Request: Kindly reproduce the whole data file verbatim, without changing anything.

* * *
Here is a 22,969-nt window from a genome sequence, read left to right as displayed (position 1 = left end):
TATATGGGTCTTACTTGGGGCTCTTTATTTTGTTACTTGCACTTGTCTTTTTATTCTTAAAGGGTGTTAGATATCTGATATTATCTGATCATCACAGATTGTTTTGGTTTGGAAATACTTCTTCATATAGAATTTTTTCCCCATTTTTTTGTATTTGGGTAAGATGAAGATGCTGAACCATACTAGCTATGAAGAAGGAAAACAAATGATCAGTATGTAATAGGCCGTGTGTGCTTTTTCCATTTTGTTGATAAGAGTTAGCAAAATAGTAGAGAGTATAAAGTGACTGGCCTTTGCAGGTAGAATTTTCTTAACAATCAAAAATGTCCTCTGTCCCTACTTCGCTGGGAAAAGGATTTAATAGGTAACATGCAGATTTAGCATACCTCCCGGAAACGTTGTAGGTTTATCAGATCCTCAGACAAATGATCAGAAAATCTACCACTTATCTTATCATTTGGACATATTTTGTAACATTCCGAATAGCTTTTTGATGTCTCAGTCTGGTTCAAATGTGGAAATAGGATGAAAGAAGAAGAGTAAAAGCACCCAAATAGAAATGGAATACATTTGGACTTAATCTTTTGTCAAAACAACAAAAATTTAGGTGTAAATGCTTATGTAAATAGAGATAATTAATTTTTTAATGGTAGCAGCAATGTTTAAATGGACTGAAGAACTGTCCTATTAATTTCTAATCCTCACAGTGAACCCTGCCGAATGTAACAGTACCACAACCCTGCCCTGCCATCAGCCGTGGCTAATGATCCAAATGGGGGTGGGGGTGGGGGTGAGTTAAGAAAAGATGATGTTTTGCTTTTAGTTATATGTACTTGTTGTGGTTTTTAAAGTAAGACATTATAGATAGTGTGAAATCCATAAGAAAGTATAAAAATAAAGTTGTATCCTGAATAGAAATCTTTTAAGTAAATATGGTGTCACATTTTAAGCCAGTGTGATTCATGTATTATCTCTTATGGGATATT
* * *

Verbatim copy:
Here is a 22,969-nt window from a genome sequence, read left to right as displayed (position 1 = left end):
TATATGGGTCTTACTTGGGGCTCTTTATTTTGTTACTTGCACTTGTCTTTTTATTCTTAAAGGGTGTTAGATATCTGATATTATCTGATCATCACAGATTGTTTTGGTTTGGAAATACTTCTTCATATAGAATTTTTTCCCCATTTTTTTGTATTTGGGTAAGATGAAGATGCTGAACCATACTAGCTATGAAGAAGGAAAACAAATGATCAGTATGTAATAGGCCGTGTGTGCTTTTTCCATTTTGTTGATAAGAGTTAGCAAAATAGTAGAGAGTATAAAGTGACTGGCCTTTGCAGGTAGAATTTTCTTAACAATCAAAAATGTCCTCTGTCCCTACTTCGCTGGGAAAAGGATTTAATAGGTAACATGCAGATTTAGCATACCTCCCGGAAACGTTGTAGGTTTATCAGATCCTCAGACAAATGATCAGAAAATCTACCACTTATCTTATCATTTGGACATATTTTGTAACATTCCGAATAGCTTTTTGATGTCTCAGTCTGGTTCAAATGTGGAAATAGGATGAAAGAAGAAGAGTAAAAGCACCCAAATAGAAATGGAATACATTTGGACTTAATCTTTTGTCAAAACAACAAAAATTTAGGTGTAAATGCTTATGTAAATAGAGATAATTAATTTTTTAATGGTAGCAGCAATGTTTAAATGGACTGAAGAACTGTCCTATTAATTTCTAATCCTCACAGTGAACCCTGCCGAATGTAACAGTACCACAACCCTGCCCTGCCATCAGCCGTGGCTAATGATCCAAATGGGGGTGGGGGTGGGGGTGAGTTAAGAAAAGATGATGTTTTGCTTTTAGTTATATGTACTTGTTGTGGTTTTTAAAGTAAGACATTATAGATAGTGTGAAATCCATAAGAAAGTATAAAAATAAAGTTGTATCCTGAATAGAAATCTTTTAAGTAAATATGGTGTCACATTTTAAGCCAGTGTGATTCATGTATTATCTCTTATGGGATATT